2. A complaint is filed with the court.
To place any matter before the court, a party must file suit against another party. The intended parents file a complaint in which they are the plaintiffs and the surrogate and her husband are the defendants. Your attorney will prepare the complaint after receiving the original, signed affidavits from all parties. This complaint begins the legal process so that an order can be issued.
3. The complaint is served on the defendants.
Like any other lawsuit, the defendants must be served with the lawsuit and allowed time to respond. Filed as exhibits to the complaint are the sworn affidavits stating the affiant’s understanding and belief as to the parentage of the child. The matter is then before the court and may require court appearances before a judge signs an order.
4. The court executes a consent order.
Your attorney will guide you through the process to obtain the judge’s signature on the pre-birth parentage order.
5. The order is forwarded to the hospital.
If a judge signs the order, it is then presented to the hospital where the surrogate will deliver the child. We suggest that the intended parents as well as the surrogate provide a copy of the order to the hospital upon admission. The hospital is ordered to put the names of the intended parents on the birth certificate. Additionally, the court orders the intended parents be given identification bracelets, unrestricted access to the child and immediate custody of the child.
While this legal process may seem daunting, it is important to remember that in many ways, it is simply a formality; you and your surrogate signed a surrogacy agreement before beginning medical procedures, and all parties already understand and agree on the desired parentage of the child.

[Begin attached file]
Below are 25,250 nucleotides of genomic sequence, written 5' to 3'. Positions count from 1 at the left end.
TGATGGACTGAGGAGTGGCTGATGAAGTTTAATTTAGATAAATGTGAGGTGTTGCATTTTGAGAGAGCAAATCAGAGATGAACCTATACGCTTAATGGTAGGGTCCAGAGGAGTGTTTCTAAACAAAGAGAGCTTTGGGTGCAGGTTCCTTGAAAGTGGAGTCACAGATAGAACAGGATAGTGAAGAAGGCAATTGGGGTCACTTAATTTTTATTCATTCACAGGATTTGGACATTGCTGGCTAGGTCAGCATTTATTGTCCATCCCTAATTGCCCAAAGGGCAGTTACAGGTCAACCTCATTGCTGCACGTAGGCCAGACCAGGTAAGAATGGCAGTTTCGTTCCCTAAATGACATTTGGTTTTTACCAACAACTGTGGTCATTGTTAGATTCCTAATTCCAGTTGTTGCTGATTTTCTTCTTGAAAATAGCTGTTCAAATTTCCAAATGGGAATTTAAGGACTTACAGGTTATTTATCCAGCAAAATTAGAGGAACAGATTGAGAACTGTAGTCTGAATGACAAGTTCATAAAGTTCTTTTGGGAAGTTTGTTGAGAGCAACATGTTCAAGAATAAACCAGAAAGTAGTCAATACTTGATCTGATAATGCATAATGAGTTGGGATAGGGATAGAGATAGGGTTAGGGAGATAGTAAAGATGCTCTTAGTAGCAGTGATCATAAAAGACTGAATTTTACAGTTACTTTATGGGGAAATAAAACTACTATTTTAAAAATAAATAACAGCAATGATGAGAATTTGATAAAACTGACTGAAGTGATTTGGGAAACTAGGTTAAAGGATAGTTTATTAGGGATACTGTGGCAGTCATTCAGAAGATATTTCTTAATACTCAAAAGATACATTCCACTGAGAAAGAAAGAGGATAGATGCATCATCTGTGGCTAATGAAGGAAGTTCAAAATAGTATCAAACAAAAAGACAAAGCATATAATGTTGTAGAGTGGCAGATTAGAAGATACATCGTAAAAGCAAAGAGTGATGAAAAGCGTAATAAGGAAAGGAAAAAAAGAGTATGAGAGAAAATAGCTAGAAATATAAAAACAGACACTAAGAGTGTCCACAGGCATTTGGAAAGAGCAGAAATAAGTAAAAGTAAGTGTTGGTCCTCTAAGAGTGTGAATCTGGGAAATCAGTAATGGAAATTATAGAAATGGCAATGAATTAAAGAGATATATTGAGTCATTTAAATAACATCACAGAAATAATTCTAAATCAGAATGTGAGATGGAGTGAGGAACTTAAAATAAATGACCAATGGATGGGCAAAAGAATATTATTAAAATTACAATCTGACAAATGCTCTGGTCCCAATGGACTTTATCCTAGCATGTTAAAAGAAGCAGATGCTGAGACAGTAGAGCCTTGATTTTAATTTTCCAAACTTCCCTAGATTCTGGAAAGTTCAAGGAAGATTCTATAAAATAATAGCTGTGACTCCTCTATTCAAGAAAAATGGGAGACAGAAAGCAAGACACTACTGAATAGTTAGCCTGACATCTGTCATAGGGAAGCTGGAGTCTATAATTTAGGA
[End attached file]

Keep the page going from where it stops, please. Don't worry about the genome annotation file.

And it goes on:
While pre-birth orders are generally available in North Carolina surrogacy cases, it is important to understand that this surrogacy and prebirth orders are still considered an unsettled area of law in North Carolina. Additionally, not all states permit pre-birth orders for surrogacy, and in many states, the availability of a pre-birth order may vary from county to county. If the state or local courts do not permit it, or if the pre-birth order is not signed prior to the child being born, a post-birth order must be obtained.
In the alternative, the intended parents may have to formally adopt the child. In this video, Parker Herring discusses pre-birth orders in North Carolina. Herring is a founding member of Parker Herring Law Group, PLLC and has practiced in Raleigh and Wake County for over 31 years. A significant part of her practice is devoted to surrogacy and assisted reproduction as well as adoption. Her third child was conceived using advanced infertility procedures.
Obtaining a Pre-Birth Order in North Carolina
Parker Herring Law Group, PLLC has guided many individuals and couples through the pre-birth process. Obtaining a pre-birth order in North Carolina can be complicated, and the rules must be carefully followed. For intended parents, a pre-birth order not only eliminates any custodial issues before the child is born, but also saves them the significant expense that comes with adoption. An experienced attorney is crucial to successfully obtaining a pre-birth order. For more information on obtaining a pre-birth order, contact us at 919- 821-1860.
We represent individuals and couples in need of legal representation in all family law matters, including surrogacy, egg donation and pre-birth orders. Parker Herring Law Group, PLLC is a full-service Raleigh family law firm handling adoption, divorce, separation, child custody and domestic violence. Contact us today to speak with an attorney about how we can help you.